Researchers have identified some of the brain cells that control our body’s internal clock. The findings provide new insights into how the human body responds to jet lag, as well as into why it is so difficult to switch off your favorite show and go to sleep.
A team of researchers from the University of Virginia (UVA) in Charlottesville set out to examine the neurological underpinnings of our so-called body clock.
The phrase “biological clock” refers to the “center” that controls the different groups of interacting molecules that are found throughout the human body.
These different groups are controlled by a main “master clock” consisting of neurons located in an area of the brain called the suprachiasmatic nucleus (SCN). The SCN is found in the brain’s hypothalamus, and it consists of more than 20,000 neurons.
The new research identifies additional neurons that play a key role in regulating our bodily rhythms. Specifically, the new study – published in the journal Current Biology – finds that dopamine-producing neurons have a direct connection to the brain’s SCN.
Dopamine is a neurotransmitter that controls pleasure signaling, learning, and movement. It also helps the brain to process rewards, as well as to detect when food or a sexual partner is available.
Although it has deep biological roots, the activity of the body clock is also regulated by external stimuli, such as light and darkness.
The new findings may help researchers to better understand how phenomena such as jet lag or shift work affect the body, and to come up with better therapies for these effects.
The research was overseen by Ali Deniz Güler, a UVA professor of biology and neuroscience whose laboratory hosted the study, and the first author of the paper is Ryan Grippo, a Ph.D. candidate and student of Prof. Güler’s.
Grippo and team examined two groups of mice.
One group was genetically modified to have a disrupted dopamine circuit, and the other group was kept as a normal control group.
More specifically, the first group of mice had the dopamine receptor signaling within the SCN genetically knocked off – that is, there was no communication between dopamine neurons in the brain’s so-called ventral tegmental area (VTA) and the SCN.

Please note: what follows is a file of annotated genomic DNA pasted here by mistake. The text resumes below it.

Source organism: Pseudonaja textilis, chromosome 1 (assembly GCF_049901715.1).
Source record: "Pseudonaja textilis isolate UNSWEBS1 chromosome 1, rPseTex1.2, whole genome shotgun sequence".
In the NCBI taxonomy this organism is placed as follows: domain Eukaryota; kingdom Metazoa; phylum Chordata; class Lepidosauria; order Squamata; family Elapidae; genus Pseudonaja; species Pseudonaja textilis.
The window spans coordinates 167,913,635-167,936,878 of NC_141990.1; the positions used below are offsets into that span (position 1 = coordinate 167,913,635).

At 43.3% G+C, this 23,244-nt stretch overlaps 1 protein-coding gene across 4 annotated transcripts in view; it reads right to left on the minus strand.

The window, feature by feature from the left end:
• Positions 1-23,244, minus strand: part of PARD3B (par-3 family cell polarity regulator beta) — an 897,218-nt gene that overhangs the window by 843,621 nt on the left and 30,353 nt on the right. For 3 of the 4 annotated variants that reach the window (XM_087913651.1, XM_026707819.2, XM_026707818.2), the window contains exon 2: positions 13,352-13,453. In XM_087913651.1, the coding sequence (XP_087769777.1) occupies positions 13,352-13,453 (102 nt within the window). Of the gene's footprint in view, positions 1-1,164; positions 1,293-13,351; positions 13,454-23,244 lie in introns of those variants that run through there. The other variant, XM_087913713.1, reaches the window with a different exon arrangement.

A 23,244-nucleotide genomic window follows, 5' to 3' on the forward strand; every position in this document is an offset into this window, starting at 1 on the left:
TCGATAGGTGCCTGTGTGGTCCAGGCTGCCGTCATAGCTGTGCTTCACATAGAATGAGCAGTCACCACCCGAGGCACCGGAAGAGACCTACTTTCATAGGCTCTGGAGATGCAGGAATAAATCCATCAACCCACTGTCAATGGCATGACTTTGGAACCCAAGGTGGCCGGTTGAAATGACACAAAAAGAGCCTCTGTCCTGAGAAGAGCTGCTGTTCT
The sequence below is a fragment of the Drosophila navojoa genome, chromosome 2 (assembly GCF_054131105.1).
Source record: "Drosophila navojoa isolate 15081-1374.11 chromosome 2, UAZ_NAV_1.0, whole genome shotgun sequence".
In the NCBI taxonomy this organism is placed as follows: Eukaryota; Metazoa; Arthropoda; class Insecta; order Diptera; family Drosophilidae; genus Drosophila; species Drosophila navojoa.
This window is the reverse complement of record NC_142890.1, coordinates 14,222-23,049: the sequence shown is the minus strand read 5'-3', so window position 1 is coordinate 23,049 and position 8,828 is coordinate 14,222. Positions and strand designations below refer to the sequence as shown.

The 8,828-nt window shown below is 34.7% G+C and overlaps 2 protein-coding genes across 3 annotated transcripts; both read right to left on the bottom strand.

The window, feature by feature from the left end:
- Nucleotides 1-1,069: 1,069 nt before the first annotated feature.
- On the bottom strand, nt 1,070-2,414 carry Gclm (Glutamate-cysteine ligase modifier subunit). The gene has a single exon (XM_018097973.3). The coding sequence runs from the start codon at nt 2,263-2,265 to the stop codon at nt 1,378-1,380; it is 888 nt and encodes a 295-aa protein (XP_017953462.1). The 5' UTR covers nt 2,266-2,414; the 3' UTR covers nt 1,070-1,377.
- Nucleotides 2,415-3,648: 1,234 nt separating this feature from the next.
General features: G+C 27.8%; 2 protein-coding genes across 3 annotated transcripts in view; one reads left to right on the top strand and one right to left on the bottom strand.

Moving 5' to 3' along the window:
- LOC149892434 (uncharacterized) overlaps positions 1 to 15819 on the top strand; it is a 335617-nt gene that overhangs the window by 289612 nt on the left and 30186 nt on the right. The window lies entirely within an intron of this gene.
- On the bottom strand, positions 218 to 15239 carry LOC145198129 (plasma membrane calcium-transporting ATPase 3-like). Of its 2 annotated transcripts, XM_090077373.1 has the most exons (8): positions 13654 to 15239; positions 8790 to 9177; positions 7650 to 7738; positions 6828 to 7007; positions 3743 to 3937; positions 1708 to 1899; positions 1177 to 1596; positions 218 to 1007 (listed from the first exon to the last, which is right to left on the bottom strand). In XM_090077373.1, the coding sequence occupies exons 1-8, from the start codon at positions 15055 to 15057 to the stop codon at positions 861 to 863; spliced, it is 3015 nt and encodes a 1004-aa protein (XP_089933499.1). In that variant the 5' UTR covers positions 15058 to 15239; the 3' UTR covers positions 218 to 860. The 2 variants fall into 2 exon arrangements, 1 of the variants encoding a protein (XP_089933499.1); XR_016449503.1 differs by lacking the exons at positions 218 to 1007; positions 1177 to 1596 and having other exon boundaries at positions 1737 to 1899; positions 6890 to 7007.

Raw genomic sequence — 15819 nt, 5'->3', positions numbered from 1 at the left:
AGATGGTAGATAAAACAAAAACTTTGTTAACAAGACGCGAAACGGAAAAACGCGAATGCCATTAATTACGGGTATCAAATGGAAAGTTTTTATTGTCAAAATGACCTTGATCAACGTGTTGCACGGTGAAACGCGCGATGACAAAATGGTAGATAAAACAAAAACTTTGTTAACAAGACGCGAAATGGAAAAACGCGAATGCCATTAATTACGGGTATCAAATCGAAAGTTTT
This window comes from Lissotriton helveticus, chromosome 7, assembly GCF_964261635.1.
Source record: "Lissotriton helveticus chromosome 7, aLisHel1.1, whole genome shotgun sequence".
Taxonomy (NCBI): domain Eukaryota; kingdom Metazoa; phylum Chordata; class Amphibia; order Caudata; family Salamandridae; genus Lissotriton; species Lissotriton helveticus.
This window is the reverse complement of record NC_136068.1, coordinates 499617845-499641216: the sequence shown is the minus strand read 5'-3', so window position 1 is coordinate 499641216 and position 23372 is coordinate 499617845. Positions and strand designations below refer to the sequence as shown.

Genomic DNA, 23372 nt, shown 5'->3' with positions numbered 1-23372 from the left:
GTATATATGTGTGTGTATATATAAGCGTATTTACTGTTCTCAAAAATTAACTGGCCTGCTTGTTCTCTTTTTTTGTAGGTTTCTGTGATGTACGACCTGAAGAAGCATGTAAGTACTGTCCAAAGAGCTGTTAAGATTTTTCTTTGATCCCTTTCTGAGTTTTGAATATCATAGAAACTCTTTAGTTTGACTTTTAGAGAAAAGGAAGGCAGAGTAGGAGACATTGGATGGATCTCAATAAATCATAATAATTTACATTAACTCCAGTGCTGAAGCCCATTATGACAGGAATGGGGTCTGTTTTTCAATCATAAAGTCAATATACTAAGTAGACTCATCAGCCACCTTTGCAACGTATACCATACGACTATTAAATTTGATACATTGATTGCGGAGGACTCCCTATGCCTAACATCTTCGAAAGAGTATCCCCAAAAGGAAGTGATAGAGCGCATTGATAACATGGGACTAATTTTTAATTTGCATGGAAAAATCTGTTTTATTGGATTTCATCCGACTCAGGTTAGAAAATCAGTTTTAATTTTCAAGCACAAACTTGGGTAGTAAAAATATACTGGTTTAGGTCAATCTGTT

Next, the researchers altered the light schedules of the two groups of mice by 6 hours, recreating the conditions of jet lag.
The genetically modified group of mice was much slower to adapt to the schedule shift compared with its control counterparts. This indicated to the researchers that dopamine signaling between the VTA and the SCN is necessary for circadian rhythm regulation.
Because of dopamine’s role in processing rewards, these findings offer unique insights into how our body clock works.
Referring to the strengths and limitations of the study, Prof. Güler told Medical News Today:
“We have used both genetic and actuator technologies that allowed us to control the expression of the dopamine receptor that is expressed in the [SCN] as well as the activity of the neurons that express the receptor specifically. This multi-pronged approach is what allowed us to uncover the long sought after connection that has been missed previously.”
However, the researcher noted that more work is needed to determine “the precise ethological significance of this connection both in [the study’s] model system (mouse) and other mammals.”
The new study may help to explain why it seems particularly difficult to go to bed early when we are watching our favorite TV show. As Prof. Güler explains:
This shows that when we engage in rewarding activities like eating, we are inadvertently affecting our biological rhythms […]. We may have found the missing link to how pleasurable things and the circadian system influence one another.”
Prof. Ali Deniz Güler
Prof. Güler further comments on the significance of the findings, saying:
“Scientists have been working for decades to help the body’s circadian system readily re-synchronize to variable work and eating schedules and flights across multiple time zones.”
“Although it has been thought that the circadian system and the dopaminergic system [interact], the nature of this interaction has been quite elusive until our discovery,” Prof. Güler told MNT.
“Finding this connection between dopamine-producing neurons and the circadian center allows us to target these neurons with therapies that could potentially provide relief of symptoms for travelers and shift workers particularly, and possibly people with insomnia,” he says.
Prof. Güler is not only hopeful that the findings will lead to new drugs for these pathologies, but he also thinks the findings provide insights into a whole other range of conditions.
“We believe we have a novel insight into how circadian system behaviors, like sleeping, are affected by the dopaminergic pathologies including Parkinson’s disease, ADHD, etc. We are also interested in understanding how circadian system in return affect these pathologies,” the lead researcher told us.